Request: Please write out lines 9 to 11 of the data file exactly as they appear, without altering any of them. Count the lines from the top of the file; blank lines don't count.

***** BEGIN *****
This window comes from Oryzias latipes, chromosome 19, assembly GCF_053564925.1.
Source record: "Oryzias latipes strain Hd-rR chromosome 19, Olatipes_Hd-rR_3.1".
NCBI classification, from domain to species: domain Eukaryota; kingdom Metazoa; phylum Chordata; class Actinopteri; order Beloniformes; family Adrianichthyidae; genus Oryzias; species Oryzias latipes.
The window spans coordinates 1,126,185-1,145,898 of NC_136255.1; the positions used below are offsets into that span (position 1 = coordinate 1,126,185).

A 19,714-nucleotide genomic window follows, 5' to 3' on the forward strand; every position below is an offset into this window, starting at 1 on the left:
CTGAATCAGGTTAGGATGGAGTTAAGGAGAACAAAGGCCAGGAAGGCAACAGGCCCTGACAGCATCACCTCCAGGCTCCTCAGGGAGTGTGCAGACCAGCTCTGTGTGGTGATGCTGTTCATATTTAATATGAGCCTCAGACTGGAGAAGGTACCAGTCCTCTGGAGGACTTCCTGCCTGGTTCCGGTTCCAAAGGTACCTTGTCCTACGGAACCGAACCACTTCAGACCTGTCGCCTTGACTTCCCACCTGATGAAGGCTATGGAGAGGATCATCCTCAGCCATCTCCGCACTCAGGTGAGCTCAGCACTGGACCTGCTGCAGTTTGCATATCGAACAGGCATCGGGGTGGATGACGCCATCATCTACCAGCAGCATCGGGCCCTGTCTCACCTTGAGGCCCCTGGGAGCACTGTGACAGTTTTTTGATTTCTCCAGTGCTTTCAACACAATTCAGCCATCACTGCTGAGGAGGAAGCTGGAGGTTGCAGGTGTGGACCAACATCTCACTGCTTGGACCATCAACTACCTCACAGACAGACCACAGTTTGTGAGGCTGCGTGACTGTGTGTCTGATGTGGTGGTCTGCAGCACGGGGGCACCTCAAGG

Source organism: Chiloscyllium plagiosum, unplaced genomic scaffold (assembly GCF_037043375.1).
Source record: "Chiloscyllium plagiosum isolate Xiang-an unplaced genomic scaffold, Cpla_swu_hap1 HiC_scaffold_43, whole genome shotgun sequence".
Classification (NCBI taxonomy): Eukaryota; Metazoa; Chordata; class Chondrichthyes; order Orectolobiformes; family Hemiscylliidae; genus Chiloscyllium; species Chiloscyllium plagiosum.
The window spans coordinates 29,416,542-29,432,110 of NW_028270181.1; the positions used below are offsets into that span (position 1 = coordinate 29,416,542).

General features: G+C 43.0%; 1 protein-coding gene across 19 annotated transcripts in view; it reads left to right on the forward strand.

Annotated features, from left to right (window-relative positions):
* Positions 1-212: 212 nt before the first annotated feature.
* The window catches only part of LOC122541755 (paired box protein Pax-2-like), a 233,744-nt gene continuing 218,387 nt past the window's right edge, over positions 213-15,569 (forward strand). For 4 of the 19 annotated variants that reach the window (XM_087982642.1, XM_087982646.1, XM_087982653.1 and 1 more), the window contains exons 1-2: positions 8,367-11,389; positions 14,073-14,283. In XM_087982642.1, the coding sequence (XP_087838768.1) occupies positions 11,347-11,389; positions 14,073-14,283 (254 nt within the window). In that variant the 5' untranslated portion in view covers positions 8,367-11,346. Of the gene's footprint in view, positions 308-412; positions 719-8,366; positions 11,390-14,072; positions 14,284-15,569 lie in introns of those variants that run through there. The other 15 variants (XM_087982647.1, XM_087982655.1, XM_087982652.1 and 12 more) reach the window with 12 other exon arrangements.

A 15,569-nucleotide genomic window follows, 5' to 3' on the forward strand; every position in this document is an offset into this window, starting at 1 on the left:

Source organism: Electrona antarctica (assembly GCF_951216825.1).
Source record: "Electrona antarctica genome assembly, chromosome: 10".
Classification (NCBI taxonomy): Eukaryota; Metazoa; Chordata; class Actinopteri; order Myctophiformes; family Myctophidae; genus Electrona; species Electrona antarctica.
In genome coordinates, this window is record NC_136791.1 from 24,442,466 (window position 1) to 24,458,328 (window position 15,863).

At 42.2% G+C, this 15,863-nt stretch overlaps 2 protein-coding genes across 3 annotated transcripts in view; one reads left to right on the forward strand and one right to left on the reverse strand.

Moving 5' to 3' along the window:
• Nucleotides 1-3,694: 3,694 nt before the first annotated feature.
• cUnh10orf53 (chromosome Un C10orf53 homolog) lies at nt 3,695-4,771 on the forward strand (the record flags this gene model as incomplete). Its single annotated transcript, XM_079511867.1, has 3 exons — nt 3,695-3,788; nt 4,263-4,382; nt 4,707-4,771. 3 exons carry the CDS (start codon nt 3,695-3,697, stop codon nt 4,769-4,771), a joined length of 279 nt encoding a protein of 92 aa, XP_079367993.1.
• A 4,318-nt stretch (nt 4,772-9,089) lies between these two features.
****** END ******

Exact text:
Classification (NCBI taxonomy): Eukaryota; Metazoa; Chordata; class Chondrichthyes; order Orectolobiformes; family Hemiscylliidae; genus Chiloscyllium; species Chiloscyllium plagiosum.
The window spans coordinates 29,416,542-29,432,110 of NW_028270181.1; the positions used below are offsets into that span (position 1 = coordinate 29,416,542).

General features: G+C 43.0%; 1 protein-coding gene across 19 annotated transcripts in view; it reads left to right on the forward strand.